'K' stars last longer than stars like the Sun, providing plenty of time for life to evolve on orbiting planets
Scientists have identified a class of stars that, they suggest, are most likely to have habitable planets orbiting them and could therefore be promising targets to search for signs of life in the Universe.
Scientists have named the class of stars as 'K' stars. According to them, these stars are much dimmer than Sun-like stars but brighter than the faintest stars (M-stars/red dwarfs).
Traditionally, astronomers have focused on M stars in their search for habitable planets in the universe. K stars stars account for nearly 75 per cent of all the stars in the universe and can last for more than a trillion years. They also consume their fuel in a more consistent and economical manner.
While searching for potential habitable planets, scientists try to observe the simultaneous presence of methane and oxygen in a planet's atmosphere
But there is a problem that hinders M-stars from allowing life to potentially evolve on surrounding planets.
During their youth, they are much brighter and exhibit intense stellar flares (emissions of magnetic energy). This phase continues for about one billion years after the formation of the star, and the energy released during this period is more than enough to evaporate oceans on nearby planets.
K-stars come with some unique features. They exhibit less extreme activity compared to M-stars during their early phases. They also last much longer than the Sun, providing plenty of time for life to evolve on nearby planets.
K stars typically shine for between 17 billion to 70 billion years, while Sun-like stars are estimated to last for around 10 billion years.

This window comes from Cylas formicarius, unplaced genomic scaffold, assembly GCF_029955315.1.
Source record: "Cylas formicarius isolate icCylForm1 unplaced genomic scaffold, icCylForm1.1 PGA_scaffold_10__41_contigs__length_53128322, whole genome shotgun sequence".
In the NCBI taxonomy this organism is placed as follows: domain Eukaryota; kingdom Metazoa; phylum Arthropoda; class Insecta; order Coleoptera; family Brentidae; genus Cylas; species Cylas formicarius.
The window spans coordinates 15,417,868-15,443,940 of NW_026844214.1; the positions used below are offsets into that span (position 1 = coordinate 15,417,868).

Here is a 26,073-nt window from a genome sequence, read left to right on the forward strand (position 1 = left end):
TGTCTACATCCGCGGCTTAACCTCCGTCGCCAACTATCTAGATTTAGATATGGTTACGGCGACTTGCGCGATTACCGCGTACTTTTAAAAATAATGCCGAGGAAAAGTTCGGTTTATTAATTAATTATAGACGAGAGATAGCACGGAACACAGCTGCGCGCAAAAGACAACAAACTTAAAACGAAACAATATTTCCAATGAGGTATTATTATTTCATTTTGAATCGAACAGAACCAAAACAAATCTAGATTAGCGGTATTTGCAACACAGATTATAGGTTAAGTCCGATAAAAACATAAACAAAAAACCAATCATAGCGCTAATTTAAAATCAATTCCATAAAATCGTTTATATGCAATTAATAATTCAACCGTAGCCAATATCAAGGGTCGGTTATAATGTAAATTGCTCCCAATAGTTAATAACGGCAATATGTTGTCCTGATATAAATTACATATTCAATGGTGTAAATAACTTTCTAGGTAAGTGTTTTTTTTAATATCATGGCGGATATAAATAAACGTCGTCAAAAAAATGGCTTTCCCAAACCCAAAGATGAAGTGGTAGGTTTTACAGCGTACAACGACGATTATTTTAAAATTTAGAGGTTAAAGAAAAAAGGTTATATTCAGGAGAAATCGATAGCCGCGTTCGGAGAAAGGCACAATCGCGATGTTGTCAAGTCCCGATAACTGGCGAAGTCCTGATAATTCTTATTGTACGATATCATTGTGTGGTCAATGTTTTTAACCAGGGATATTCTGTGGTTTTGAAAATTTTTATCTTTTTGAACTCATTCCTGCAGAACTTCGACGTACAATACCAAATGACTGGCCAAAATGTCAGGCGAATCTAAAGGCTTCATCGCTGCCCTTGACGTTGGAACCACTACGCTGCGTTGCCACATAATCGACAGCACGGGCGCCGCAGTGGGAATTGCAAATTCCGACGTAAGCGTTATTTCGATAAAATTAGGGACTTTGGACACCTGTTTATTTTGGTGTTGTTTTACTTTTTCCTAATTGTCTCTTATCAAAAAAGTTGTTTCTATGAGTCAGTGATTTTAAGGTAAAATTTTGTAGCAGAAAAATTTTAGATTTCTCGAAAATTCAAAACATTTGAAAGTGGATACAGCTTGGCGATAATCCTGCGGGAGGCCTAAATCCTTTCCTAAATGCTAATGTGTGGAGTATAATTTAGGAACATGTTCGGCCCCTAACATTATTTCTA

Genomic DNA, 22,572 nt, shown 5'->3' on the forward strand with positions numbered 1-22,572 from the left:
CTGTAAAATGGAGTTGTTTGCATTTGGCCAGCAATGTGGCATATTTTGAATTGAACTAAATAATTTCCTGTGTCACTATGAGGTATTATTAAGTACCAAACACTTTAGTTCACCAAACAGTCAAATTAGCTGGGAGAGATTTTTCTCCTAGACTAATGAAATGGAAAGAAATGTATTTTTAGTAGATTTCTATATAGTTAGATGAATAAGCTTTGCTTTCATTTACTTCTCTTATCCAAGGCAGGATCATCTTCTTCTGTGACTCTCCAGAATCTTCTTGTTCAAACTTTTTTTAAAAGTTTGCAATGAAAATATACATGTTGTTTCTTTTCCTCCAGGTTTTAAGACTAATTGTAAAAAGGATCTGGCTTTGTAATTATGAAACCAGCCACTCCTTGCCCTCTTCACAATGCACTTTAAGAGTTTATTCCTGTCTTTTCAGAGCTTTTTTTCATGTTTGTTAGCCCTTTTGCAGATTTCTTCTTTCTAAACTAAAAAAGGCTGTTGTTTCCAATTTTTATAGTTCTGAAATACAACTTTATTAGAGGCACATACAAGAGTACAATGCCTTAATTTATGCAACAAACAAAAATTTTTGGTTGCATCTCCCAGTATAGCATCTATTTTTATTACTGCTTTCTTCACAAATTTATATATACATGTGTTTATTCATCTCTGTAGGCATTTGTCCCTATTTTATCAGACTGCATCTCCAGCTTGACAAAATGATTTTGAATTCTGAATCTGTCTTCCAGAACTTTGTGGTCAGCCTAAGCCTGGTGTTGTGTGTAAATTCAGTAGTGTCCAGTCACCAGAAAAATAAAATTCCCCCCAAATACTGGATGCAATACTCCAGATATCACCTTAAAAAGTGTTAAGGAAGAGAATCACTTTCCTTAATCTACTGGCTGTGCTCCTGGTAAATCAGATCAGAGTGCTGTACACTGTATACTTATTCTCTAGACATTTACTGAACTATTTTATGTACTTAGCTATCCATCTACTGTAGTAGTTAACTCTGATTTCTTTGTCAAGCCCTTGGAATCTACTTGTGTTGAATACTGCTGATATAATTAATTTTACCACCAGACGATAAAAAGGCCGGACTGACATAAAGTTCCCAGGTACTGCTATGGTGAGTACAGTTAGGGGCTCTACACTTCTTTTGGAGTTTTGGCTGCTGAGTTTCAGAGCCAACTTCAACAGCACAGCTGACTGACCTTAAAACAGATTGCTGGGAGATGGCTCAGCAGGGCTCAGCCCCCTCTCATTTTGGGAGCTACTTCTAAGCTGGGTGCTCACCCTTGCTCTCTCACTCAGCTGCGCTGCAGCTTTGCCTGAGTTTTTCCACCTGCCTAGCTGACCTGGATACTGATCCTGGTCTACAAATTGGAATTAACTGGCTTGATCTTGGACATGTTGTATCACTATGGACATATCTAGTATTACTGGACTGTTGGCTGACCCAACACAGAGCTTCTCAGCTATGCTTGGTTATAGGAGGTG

"I like to think that K stars are in a 'sweet spot' between Sun-analogue stars and M stars," said Giada Arney, the lead researcher from NASA's Goddard Space Flight Centre in Greenbelt, Maryland.
In the current study, Arney focused on bio-signatures that a hypothetical planet orbiting a K star would exhibit.
While searching for potential habitable planets, scientists try to observe the simultaneous presence of methane and oxygen in a planet's atmosphere. These gases quickly react with each other to produce new compounds. If they are present in an atmosphere simultaneously, it would suggest something on the planet is producing them quickly, possibly some form of life.
Using a computer model, Arney simulated the temperature and chemistry of a planetary atmosphere to determine the characteristics of that atmosphere in different host stars.
The analysis revealed that the bio-signature of methane and oxygen exhibited by planetary atmosphere would be strongest when the planet orbited a K star.
According to Arney, it happens as the oxygen doesn't destroy methane very quickly, so more of these gases build up in the atmosphere.
Arney's study also discusses a number of K stars that could provide promising targets for future observations. These are Epsilon Indi, 61 Cyg A/B, HD 156026, and Groombridge 1618.
The detailed findings of the study are published in the Astrophysical Journal Letters.